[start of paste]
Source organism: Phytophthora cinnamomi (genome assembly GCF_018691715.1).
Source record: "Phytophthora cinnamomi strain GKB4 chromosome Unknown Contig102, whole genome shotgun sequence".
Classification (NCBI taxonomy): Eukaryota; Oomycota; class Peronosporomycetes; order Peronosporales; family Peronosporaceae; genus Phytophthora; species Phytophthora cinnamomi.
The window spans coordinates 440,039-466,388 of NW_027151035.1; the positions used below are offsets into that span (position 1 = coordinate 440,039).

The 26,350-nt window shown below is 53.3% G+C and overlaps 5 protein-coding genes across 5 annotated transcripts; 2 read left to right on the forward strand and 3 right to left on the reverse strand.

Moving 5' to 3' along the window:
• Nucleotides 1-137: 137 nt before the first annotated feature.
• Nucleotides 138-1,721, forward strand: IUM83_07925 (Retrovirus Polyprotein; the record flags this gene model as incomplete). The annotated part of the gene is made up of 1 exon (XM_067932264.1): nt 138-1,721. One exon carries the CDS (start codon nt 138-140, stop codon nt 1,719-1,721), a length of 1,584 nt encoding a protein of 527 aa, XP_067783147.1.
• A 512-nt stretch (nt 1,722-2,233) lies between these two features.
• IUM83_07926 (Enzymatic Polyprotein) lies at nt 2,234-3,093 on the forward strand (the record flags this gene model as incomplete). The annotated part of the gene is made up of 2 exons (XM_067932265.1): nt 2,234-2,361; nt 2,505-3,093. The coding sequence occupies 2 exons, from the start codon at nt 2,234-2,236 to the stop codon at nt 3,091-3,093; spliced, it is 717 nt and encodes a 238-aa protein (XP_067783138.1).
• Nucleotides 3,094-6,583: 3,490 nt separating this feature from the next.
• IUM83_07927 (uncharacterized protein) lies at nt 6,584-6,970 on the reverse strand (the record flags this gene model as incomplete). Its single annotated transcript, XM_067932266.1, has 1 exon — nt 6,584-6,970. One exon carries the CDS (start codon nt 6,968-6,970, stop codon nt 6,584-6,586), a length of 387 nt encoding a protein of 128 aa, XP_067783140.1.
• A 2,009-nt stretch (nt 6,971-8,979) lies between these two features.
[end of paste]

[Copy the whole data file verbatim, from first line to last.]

Source organism: Phytophthora cinnamomi (genome assembly GCF_018691715.1).
Source record: "Phytophthora cinnamomi strain GKB4 chromosome Unknown Contig102, whole genome shotgun sequence".
Classification (NCBI taxonomy): Eukaryota; Oomycota; class Peronosporomycetes; order Peronosporales; family Peronosporaceae; genus Phytophthora; species Phytophthora cinnamomi.
The window spans coordinates 440,039-466,388 of NW_027151035.1; the positions used below are offsets into that span (position 1 = coordinate 440,039).

The 26,350-nt window shown below is 53.3% G+C and overlaps 5 protein-coding genes across 5 annotated transcripts; 2 read left to right on the forward strand and 3 right to left on the reverse strand.

Moving 5' to 3' along the window:
• Nucleotides 1-137: 137 nt before the first annotated feature.
• Nucleotides 138-1,721, forward strand: IUM83_07925 (Retrovirus Polyprotein; the record flags this gene model as incomplete). The annotated part of the gene is made up of 1 exon (XM_067932264.1): nt 138-1,721. One exon carries the CDS (start codon nt 138-140, stop codon nt 1,719-1,721), a length of 1,584 nt encoding a protein of 527 aa, XP_067783147.1.
• A 512-nt stretch (nt 1,722-2,233) lies between these two features.
• IUM83_07926 (Enzymatic Polyprotein) lies at nt 2,234-3,093 on the forward strand (the record flags this gene model as incomplete). The annotated part of the gene is made up of 2 exons (XM_067932265.1): nt 2,234-2,361; nt 2,505-3,093. The coding sequence occupies 2 exons, from the start codon at nt 2,234-2,236 to the stop codon at nt 3,091-3,093; spliced, it is 717 nt and encodes a 238-aa protein (XP_067783138.1).
• Nucleotides 3,094-6,583: 3,490 nt separating this feature from the next.
• IUM83_07927 (uncharacterized protein) lies at nt 6,584-6,970 on the reverse strand (the record flags this gene model as incomplete). Its single annotated transcript, XM_067932266.1, has 1 exon — nt 6,584-6,970. One exon carries the CDS (start codon nt 6,968-6,970, stop codon nt 6,584-6,586), a length of 387 nt encoding a protein of 128 aa, XP_067783140.1.
• A 2,009-nt stretch (nt 6,971-8,979) lies between these two features.